In April, I posted Dove’s Real Beauty campaign video on my Facebook with the caption, “You’re more beautiful than you think.” At first glance, this video seemed comforting, almost therapeutic as an antidote against our airbrushed versions of beauty typified by Hollywood and glossy magazine covers. Instead of telling women to lose weight, apply makeup correctly and dress for our body shapes, Dove (which sells skin and hair-care products) reassured us that we are beautiful despite our self-confessed flaws. But there was something deeply distressing about the message behind this Dove ad:
With soothing music playing in the background, the ad traces various women as they describe themselves to a former forensic artist. From behind the curtain, he sketches, following their lead while also completing a second portrait—one based on how a stranger describes the woman. At the end, the artist unveils the two portraits side-by-side. On the one hand, it is quite moving to see the women tear up as they see that others find them more attractive than they see themselves. What woman doesn’t want to feel empowered and confident in her own skin?
But among many other problematic aspects of this ad, Dove wants us to know that being beautiful is still what matters most. And by beautiful, they mean society’s narrowly defined cultural perception of beauty — i.e., white, thin, young, blonde.
This is a problem.
The blaring flaw of Dove’s rationale is the company’s expectation that it is a woman’s responsibility to feel better about herself. Society doesn’t need to change; we do.
In response to the ad, Kate Fridkis, a body-image blogger, wrote:
The world has to meet us halfway by convincing us that there’s a lot more to us than the way we look, and that those things are, believe it or not, even more important than the way we look.
Dove is well known for their “real beauty” feel good ad campaigns. Inspired by a company report in 2004 and again in 2011 that found only 2-4% of women consider themselves beautiful, Dove launched a series of ads to spark dialogue and challenge definitions of beauty as part of their greater “social mission.”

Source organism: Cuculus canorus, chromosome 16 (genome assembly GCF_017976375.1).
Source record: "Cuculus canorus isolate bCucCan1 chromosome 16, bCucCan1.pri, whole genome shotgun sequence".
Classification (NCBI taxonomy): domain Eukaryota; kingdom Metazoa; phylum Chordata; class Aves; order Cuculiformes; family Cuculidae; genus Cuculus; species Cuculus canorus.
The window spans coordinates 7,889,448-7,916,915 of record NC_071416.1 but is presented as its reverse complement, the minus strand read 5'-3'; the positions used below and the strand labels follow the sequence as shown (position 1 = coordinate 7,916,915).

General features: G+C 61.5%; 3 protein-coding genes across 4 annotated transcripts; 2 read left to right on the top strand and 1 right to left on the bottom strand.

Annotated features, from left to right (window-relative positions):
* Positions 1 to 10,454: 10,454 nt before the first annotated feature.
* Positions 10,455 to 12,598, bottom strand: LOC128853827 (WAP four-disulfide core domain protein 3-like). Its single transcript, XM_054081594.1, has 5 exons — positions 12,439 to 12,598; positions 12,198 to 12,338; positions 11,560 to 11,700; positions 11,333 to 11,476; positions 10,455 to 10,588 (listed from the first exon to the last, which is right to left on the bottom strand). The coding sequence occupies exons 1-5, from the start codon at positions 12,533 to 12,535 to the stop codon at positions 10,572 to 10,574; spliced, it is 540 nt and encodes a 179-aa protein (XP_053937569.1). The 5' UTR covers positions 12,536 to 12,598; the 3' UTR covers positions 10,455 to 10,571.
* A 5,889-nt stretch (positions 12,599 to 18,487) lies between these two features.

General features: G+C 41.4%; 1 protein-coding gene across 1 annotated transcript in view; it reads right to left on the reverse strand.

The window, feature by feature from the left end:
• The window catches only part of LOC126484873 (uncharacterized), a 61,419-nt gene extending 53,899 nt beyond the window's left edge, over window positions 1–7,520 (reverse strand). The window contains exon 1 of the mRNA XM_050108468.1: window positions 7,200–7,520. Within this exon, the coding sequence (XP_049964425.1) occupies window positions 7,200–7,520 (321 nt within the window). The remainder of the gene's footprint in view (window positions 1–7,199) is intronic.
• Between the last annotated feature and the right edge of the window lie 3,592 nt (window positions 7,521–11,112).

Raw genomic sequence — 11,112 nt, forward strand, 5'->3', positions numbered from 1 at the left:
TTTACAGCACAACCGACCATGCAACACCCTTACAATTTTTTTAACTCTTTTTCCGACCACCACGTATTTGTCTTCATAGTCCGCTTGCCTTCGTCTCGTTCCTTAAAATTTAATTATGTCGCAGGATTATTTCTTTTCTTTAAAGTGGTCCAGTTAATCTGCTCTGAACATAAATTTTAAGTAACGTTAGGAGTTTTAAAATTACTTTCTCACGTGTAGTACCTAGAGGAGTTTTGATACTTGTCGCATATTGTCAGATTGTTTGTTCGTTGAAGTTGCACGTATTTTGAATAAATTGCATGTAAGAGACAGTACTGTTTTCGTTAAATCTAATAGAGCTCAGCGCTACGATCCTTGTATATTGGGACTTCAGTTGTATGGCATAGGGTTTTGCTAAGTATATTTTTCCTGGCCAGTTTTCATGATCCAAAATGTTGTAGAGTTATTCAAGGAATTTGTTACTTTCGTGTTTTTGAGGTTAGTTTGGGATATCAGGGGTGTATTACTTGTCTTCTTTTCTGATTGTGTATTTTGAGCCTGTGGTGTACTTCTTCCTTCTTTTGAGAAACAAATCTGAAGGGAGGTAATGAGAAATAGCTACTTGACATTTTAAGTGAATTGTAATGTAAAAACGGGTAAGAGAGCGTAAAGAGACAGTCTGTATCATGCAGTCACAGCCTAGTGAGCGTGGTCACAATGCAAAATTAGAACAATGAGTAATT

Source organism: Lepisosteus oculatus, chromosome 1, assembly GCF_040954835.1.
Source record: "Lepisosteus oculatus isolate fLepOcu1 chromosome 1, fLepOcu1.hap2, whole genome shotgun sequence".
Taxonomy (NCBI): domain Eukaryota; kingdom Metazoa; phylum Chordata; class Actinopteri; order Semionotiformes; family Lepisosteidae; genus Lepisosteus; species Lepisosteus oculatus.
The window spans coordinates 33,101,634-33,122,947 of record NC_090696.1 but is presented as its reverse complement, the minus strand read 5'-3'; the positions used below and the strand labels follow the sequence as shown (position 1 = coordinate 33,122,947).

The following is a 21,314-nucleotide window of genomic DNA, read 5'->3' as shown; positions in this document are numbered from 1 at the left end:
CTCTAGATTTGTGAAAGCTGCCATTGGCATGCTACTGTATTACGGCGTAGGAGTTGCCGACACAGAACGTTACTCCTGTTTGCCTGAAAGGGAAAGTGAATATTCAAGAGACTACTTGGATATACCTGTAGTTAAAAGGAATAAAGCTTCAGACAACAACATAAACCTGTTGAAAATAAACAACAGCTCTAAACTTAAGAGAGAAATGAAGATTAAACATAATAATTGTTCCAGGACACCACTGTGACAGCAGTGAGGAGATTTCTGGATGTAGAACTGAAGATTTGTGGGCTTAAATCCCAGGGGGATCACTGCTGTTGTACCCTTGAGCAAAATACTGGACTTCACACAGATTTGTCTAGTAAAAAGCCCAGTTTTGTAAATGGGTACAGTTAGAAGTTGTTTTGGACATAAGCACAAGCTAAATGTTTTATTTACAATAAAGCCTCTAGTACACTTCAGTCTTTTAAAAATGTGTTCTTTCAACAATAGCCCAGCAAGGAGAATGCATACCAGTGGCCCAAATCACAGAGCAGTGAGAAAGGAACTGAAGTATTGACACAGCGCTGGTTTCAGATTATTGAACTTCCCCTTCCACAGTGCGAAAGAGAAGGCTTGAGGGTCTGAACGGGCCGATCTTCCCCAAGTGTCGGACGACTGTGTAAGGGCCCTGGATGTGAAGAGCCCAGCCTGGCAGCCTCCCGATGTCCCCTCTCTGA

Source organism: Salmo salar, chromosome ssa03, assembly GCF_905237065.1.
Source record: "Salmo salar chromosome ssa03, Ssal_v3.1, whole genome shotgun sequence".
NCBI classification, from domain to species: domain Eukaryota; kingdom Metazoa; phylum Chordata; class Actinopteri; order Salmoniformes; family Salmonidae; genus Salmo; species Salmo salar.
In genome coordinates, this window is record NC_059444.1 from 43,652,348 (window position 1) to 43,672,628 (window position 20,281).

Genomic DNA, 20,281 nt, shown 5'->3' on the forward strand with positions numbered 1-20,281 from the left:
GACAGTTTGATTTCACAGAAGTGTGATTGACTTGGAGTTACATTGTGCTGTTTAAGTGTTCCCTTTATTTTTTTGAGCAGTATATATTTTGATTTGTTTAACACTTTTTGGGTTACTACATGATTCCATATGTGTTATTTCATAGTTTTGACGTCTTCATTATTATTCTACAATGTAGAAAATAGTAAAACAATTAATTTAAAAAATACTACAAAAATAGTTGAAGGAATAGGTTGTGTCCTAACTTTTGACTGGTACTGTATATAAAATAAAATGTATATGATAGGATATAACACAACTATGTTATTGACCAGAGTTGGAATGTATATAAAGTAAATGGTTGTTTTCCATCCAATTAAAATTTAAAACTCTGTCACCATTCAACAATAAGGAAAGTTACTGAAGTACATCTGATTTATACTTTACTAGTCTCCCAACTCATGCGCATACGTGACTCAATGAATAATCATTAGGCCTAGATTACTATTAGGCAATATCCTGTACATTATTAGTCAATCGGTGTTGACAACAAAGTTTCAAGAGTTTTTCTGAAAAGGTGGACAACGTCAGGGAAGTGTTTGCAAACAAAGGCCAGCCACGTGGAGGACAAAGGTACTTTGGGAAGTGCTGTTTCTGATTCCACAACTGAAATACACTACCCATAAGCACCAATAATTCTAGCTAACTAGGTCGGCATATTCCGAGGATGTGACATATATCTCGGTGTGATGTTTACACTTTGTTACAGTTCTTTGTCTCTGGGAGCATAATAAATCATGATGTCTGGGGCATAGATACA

After the success of the viral video “Real Beauty Sketches” (shown above), Dove released another ad earlier this month. While “Camera Shy,” a short montage style video, still reminds women that being beautiful matters, they add a follow-up question:
“When did you stop thinking you were beautiful?”
The ad attempts to contrast grown women running from cameras to attention-seeking girls giggling, dancing and hamming it up for the lens. At the end of the video, a little girl smiles into a hand mirror before the ad flashes back to the Dove logo, accompanied by the company’s official motto: “Be your beautiful self.”
Not just be yourself, but your “beautiful self.”
By pinpointing the problem as being one of women avoiding cameras, Dove is supposed to be encouraging us to love ourselves more (and assuming that not wanting our picture taken means we hate our appearance). And while Dove’s intention is noble — to inspire confidence in women and girls — it sends mixed messages that pair a sense of identity with the necessary burden to worry about our looks (after all, Dove does market products to make us look “better”).
This message is reiterated in the caption under the ad that reads,
We created Camera Shy to ask women why they hide from the camera as an adult but loved the camera as a little girl. What happened along the way? We’re inviting women to reflect on the point in their lives when they became their own worst beauty critics and encouraging them to be their own beautiful self.
But if we dance around and rediscover our playful, camera-seeking girl-child, maybe we won’t need to buy Dove! Maybe we won’t need to purchase any product simply to achieve body-image-boosting confidence.
Here’s my last word, Dove: If you sincerely want women to feel more confident, stop telling us that being beautiful is the be-all, end-all. Let women be more than our “beautiful selves.” Let us be intelligent, smart, passionate, adventurous, artistic, politically active. Let us just be ourselves.